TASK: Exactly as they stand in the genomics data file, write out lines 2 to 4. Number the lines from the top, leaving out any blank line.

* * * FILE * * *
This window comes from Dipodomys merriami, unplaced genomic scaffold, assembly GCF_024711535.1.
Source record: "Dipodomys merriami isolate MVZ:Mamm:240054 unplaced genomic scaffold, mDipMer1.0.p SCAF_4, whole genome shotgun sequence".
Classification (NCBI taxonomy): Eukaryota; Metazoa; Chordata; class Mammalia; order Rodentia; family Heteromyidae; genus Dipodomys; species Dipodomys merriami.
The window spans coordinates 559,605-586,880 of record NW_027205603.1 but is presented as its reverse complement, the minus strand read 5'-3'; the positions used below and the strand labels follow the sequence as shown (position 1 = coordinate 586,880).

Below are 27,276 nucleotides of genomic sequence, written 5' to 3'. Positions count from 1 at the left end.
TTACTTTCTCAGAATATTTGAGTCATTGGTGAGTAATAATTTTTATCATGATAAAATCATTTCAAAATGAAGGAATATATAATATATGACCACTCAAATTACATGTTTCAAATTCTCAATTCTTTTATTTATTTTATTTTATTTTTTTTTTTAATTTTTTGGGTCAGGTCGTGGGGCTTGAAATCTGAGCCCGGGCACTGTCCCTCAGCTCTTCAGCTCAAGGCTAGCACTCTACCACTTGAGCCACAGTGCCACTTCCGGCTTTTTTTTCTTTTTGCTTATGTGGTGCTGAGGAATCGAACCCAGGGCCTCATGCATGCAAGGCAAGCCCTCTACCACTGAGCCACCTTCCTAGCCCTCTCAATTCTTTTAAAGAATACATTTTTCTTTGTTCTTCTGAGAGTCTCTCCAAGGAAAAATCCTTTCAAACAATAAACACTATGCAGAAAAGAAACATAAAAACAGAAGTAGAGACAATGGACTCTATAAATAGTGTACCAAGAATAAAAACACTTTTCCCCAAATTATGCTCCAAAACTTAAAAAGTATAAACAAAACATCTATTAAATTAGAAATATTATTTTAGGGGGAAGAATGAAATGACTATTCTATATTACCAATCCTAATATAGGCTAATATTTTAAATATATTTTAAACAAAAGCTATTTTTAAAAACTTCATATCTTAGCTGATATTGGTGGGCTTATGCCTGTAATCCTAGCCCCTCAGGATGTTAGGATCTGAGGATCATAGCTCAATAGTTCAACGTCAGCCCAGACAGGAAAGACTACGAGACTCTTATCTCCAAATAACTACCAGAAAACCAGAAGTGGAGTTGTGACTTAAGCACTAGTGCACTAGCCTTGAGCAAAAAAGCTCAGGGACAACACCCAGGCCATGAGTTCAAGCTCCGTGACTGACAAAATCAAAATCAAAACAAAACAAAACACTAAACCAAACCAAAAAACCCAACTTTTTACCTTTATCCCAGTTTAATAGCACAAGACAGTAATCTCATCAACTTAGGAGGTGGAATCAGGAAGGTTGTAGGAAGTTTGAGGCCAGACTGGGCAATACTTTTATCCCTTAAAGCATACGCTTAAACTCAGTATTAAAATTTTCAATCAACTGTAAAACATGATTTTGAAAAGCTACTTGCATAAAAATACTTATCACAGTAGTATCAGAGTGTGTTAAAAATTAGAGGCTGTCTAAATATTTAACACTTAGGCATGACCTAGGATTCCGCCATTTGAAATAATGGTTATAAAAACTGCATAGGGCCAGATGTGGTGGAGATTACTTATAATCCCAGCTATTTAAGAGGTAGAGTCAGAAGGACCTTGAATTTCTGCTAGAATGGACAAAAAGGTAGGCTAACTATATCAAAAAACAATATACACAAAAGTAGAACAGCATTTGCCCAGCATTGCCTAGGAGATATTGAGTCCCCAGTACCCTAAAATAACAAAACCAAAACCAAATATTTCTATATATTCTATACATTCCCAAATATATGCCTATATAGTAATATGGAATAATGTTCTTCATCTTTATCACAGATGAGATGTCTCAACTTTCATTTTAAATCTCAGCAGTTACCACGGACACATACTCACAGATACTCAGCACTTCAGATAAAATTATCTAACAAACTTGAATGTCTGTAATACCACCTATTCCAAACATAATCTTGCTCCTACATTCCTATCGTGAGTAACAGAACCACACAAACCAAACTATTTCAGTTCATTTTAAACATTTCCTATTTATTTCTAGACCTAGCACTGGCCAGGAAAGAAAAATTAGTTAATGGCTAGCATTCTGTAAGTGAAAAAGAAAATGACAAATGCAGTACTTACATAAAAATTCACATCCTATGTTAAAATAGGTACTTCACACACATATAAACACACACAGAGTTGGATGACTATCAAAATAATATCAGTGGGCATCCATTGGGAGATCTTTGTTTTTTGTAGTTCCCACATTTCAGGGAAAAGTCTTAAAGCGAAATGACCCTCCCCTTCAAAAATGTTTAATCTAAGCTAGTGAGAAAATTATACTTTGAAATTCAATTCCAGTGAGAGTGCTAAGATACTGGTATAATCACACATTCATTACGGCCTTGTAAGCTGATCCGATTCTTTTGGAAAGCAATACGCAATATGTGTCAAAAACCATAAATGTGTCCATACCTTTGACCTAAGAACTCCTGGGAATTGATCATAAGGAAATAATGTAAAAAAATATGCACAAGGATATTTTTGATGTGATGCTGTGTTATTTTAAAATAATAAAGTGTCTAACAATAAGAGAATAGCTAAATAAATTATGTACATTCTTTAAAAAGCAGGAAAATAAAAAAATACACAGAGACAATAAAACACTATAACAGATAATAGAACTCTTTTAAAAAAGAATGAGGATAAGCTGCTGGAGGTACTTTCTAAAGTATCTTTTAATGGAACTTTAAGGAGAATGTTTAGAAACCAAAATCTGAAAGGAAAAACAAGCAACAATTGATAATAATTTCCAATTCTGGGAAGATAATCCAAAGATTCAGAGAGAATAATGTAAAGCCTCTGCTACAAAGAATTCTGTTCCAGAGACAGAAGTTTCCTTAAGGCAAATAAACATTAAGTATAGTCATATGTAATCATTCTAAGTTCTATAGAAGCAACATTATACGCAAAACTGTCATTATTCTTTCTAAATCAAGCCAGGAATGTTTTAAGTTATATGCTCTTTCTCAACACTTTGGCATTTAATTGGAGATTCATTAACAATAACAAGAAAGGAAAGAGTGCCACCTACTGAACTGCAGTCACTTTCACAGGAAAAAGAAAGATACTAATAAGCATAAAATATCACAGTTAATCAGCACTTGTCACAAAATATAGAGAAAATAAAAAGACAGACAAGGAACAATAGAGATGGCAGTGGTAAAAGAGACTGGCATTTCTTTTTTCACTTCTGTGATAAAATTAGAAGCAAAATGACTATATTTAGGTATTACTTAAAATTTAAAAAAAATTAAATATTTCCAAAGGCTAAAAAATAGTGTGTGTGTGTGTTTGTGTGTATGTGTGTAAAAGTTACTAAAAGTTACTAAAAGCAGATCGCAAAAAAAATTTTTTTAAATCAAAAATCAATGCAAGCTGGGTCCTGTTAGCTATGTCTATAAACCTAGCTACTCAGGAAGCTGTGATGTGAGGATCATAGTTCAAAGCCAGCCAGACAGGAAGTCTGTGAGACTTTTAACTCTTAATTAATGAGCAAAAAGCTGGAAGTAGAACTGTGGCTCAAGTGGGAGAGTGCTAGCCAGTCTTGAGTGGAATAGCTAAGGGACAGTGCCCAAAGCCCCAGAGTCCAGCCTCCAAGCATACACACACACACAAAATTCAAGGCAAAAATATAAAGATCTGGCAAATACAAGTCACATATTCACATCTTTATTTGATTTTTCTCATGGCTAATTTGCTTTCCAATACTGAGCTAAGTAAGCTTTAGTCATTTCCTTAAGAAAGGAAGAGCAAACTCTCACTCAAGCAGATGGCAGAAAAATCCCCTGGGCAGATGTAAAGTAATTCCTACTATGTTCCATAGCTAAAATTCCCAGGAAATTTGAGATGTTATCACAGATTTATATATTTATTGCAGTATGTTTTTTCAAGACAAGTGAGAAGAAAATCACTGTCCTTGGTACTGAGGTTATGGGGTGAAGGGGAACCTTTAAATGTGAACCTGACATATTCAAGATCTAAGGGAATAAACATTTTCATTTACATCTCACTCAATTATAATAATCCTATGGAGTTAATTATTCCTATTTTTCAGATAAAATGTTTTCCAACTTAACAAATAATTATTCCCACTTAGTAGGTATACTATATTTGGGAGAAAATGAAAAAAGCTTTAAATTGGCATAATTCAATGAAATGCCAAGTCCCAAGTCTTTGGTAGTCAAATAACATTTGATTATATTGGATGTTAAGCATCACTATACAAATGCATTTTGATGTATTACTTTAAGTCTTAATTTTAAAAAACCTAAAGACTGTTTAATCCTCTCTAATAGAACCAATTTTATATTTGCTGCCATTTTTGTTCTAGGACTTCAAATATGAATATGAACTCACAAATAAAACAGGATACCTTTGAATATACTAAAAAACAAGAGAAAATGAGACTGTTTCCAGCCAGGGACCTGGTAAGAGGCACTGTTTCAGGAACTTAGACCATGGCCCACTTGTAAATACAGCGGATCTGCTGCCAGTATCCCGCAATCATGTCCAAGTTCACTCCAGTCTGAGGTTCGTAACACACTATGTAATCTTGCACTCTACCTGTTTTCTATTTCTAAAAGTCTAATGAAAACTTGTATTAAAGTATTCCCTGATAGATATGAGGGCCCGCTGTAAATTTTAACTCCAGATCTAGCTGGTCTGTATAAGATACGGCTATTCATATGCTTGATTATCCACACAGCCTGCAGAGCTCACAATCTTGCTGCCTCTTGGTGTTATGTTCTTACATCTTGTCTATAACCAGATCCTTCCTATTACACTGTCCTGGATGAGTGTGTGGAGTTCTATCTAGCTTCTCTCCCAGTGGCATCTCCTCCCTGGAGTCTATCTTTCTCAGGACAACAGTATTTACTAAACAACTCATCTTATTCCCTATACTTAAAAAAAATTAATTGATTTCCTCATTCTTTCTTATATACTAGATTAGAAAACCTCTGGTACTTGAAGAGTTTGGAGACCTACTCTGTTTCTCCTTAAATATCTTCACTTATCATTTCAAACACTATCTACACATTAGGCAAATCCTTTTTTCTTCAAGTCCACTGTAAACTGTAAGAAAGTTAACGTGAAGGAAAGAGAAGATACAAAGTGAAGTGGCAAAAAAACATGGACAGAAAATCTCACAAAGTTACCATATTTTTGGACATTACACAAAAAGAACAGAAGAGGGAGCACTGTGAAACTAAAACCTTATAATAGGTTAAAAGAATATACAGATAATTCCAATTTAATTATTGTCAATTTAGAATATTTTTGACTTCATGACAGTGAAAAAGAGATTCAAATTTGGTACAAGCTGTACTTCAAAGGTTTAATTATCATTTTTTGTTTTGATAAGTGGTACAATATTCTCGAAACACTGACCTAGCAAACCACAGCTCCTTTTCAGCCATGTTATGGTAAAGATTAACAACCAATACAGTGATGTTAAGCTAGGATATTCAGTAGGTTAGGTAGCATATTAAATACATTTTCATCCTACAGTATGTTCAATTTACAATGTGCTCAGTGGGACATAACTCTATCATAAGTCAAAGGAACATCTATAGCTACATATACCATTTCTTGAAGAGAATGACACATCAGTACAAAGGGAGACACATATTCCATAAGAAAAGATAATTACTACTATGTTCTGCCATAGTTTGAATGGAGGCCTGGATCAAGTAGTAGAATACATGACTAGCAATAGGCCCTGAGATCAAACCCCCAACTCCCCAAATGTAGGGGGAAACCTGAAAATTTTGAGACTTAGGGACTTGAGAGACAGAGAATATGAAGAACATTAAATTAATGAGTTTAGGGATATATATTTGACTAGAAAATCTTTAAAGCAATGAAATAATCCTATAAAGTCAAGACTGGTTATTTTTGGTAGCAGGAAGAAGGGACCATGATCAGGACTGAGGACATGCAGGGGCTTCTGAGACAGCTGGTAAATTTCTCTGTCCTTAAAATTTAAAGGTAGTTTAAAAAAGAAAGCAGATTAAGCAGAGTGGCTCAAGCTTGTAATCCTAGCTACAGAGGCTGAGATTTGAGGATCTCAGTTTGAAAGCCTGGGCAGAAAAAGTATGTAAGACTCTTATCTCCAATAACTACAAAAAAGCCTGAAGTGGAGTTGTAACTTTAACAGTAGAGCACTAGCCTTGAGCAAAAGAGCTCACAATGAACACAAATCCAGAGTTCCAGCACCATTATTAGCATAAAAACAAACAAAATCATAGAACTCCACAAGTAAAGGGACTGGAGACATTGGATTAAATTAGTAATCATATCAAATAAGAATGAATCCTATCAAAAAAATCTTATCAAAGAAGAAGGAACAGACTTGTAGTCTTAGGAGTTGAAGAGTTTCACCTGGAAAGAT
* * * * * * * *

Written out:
Source record: "Dipodomys merriami isolate MVZ:Mamm:240054 unplaced genomic scaffold, mDipMer1.0.p SCAF_4, whole genome shotgun sequence".
Classification (NCBI taxonomy): Eukaryota; Metazoa; Chordata; class Mammalia; order Rodentia; family Heteromyidae; genus Dipodomys; species Dipodomys merriami.
The window spans coordinates 559,605-586,880 of record NW_027205603.1 but is presented as its reverse complement, the minus strand read 5'-3'; the positions used below and the strand labels follow the sequence as shown (position 1 = coordinate 586,880).